Custodians of Difficulty

The private collector, often more so than the public institution, has played a vital role in supporting artists working in ideas. Kim Gurney finds out what motivates these collectors

The days when artworks necessarily sat static on a plinth or hung co-operatively on the wall have long been over. Conceptual art, popularised during the 1960s, privileged the idea over the art object and artists have since employed whatever medium best suits their purpose. Performances, installations or video footage are today more commonplace materials. But for art collectors, they often present challenges of storage and display.

This is something that architect Pierre Lombard knows well. He owns a sizeable number of contemporary South African artworks including significant installation and performance pieces. He does not think of himself as a collector as such — rather a custodian. In this endeavour, his freezer has played an unlikely starring role.

For a couple of years, it was home to a conceptual artwork by Kendell Geers called Small Change, a scattering of coins Geers threw onto a gallery floor. The work has a contentious history, with the coins once being stolen for beer money. Lombard says: “It is an incredible work because of the impossibility of being able to deal with the time bomb of a few coins on the floor. I bought that without realising I was entering into the same system.”On occasion, Lombard has also topped up a conceptual work by Stephen Hobbs from his freezer’s ice tray. The work, a final year university project, comprises blocks of ice placed on a pedestal. Lombard said it was an unstable piece by nature; by the time the teacher came to mark the work, it had melted overnight: “The pedestal left in awkward equilibrium as a fragile testimony of the work, which was gone”. He said he has lived with this work for many years.

Lombard had a passion for art from a young age, when he would visit galleries to find “the agony and the ecstasy” explored on canvas. Art then became a modus vivendi and he began buying South Africa art during the mid-1990s: “I loved art and was in a very lucky situation, at a time when something started in South Africa to break boundaries.”

According to art dealer Warren Siebrits, Lombard is one of the few people with vision to look at work that is more conceptual in background: “He approaches collecting in a different way; he has a great passion for what artists are trying to communicate.”

Lombard says poor choices will be made if buyers use investment value as the prime motivator; you must buy what you love. He views compelling works of art as akin to poetry — a play of language and meaning that relies on an informed energy between the viewer and the work.

The one quality he looks for is “backbone”. He says: “It is very important because it makes very strong people. I like to meet the artist, spend time with them, and know a little more about where they come from because I consider every work of art a window on the world. Sometimes the window closes and then the work is not sustainable anymore.” He adds: “I am not a museum. I love people.”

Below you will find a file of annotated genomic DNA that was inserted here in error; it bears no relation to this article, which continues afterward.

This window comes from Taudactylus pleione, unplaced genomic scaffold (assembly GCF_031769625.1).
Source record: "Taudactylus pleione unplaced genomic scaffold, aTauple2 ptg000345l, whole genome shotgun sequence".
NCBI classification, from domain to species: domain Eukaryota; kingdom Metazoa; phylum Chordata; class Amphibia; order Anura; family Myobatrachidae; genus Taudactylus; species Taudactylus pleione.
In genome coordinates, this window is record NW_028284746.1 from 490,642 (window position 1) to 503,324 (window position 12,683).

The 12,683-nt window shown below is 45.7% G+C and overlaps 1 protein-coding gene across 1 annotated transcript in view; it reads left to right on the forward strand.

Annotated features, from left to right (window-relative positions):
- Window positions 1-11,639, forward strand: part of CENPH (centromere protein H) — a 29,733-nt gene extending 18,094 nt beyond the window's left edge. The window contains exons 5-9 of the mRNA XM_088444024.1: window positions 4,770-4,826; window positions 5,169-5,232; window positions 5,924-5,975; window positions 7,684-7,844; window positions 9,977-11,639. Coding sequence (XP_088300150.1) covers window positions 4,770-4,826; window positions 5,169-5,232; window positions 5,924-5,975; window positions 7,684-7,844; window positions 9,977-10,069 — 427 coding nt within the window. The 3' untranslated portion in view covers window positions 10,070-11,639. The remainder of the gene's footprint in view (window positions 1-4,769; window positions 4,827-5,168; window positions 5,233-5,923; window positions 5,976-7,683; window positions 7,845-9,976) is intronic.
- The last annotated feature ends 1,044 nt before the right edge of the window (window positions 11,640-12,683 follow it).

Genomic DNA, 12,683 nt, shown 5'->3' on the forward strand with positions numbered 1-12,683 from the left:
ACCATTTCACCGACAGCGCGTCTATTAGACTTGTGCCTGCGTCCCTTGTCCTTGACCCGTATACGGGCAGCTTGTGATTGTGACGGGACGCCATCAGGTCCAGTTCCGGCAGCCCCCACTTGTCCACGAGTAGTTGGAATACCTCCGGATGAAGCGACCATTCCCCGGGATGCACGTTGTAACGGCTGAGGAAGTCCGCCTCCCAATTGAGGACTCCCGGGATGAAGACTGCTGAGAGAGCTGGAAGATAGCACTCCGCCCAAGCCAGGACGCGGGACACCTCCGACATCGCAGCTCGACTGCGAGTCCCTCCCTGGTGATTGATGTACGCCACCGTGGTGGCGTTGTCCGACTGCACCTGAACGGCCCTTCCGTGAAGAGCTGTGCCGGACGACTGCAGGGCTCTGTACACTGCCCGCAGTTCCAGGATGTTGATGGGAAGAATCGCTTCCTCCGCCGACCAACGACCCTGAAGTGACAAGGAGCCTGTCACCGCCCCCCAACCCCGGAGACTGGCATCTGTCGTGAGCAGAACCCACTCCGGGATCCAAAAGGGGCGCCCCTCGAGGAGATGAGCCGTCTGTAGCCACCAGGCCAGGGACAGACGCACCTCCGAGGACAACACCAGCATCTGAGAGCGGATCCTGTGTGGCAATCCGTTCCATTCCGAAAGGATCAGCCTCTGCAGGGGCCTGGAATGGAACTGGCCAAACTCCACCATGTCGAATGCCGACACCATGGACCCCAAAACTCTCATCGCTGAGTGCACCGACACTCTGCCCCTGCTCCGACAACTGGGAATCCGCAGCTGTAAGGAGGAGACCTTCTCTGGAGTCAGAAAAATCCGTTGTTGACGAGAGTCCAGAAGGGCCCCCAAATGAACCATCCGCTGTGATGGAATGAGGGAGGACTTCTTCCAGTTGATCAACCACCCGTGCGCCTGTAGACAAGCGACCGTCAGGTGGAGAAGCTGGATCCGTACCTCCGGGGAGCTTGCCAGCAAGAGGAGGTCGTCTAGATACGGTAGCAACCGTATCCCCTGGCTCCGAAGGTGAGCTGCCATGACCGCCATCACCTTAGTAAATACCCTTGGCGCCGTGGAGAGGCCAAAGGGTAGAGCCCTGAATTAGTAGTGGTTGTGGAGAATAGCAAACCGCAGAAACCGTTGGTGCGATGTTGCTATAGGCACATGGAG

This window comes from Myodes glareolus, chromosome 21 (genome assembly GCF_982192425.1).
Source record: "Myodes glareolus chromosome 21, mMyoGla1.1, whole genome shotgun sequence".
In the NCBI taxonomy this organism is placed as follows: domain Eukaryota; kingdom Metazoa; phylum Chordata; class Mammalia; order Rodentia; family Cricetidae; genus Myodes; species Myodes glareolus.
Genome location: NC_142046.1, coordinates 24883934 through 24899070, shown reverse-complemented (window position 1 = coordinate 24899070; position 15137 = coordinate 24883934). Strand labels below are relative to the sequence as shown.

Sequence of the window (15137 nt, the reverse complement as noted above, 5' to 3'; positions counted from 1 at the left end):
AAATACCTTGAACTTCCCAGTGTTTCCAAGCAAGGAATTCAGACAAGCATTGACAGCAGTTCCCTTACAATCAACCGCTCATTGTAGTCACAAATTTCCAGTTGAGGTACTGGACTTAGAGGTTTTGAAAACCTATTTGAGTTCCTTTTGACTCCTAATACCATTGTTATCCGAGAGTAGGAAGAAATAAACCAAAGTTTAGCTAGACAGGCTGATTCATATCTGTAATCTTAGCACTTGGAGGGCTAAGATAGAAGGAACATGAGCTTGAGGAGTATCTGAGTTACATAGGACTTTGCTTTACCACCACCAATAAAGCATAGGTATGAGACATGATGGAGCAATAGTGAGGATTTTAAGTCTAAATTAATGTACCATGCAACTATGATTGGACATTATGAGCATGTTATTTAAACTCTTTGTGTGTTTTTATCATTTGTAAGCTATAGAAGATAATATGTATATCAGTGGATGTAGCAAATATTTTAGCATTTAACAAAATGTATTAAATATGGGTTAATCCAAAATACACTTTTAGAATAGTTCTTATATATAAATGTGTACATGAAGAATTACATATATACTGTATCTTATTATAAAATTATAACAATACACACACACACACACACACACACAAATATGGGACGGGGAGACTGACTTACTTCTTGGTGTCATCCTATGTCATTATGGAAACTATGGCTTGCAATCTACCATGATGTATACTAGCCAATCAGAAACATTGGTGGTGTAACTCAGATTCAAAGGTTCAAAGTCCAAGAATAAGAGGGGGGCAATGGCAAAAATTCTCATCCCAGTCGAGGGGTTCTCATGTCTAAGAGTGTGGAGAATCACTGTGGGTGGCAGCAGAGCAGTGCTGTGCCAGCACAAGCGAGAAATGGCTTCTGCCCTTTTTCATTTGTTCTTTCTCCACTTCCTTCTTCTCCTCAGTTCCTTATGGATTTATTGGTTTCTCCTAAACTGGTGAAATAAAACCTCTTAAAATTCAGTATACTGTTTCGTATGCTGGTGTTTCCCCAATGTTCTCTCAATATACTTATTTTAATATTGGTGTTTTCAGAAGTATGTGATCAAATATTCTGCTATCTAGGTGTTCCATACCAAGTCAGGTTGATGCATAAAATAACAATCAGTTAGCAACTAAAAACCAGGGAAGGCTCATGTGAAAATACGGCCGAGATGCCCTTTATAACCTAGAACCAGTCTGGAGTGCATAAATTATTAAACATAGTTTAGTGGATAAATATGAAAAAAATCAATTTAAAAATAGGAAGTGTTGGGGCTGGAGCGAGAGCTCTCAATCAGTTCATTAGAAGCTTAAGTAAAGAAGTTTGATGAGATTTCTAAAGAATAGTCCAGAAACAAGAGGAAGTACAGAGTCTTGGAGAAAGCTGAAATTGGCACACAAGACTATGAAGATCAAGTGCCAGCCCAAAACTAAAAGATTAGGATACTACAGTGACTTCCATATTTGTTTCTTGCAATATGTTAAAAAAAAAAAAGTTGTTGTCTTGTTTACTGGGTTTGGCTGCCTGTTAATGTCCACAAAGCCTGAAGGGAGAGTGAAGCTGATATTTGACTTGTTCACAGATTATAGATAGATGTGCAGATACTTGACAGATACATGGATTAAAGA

Another contemporary art collector with the vision to appreciate more conceptual South African work is Jack Ginsberg. He says price is a consideration but strong conviction is essential: “You have got to love it so much you can’t live without it. You know you will never sell it. I have only ever sold one piece of work. I like more art than I can buy.”

Willem Boshoff is among the artists Ginsberg has followed for some time. He says his interest as a book collector drew him to Boshoff’s art, with its Lettrist concerns of text, typography and concrete poetry. Ginsberg says while the idea is paramount in Boshoff’s works, they are also very beautiful in themselves. He adds: “Conceptual art is fascinating; I am almost as interested in the way the artist thinks as much as interested in what the artist does.”

In addition to a few private collectors, some corporates are willing to take the plunge — ABSA is one example — as well as public institutions like the South African National Gallery (SANG). The most notorious conceptual artwork it owns is probably Bruce Gordon (2003), the concept of whom was donated in 2003. But its head of art collections, Emma Bedford, says South African work usually has a physicality to it and therefore poses no great storage or display challenge. The elephant ears of Alan Alborough’s Heathen Wet Lip (1997), for example, are kept on shelves. It is rather mixed media work — like Moshekwa Langa’s fragile cement bags in Untitled (1995) — and obsolete or precarious technology like video that need special attention.

In the final analysis, the common thread binding collectors of more conceptual works is an impulse that centres around passion not profit. Ironically enough, this lens often leads to art collections that are also highly valued in financial terms. And it is worth bearing in mind that what appears cutting-edge today will be selectively absorbed over time into the broader canon — in Lombard’s words, via “the sieve of history”.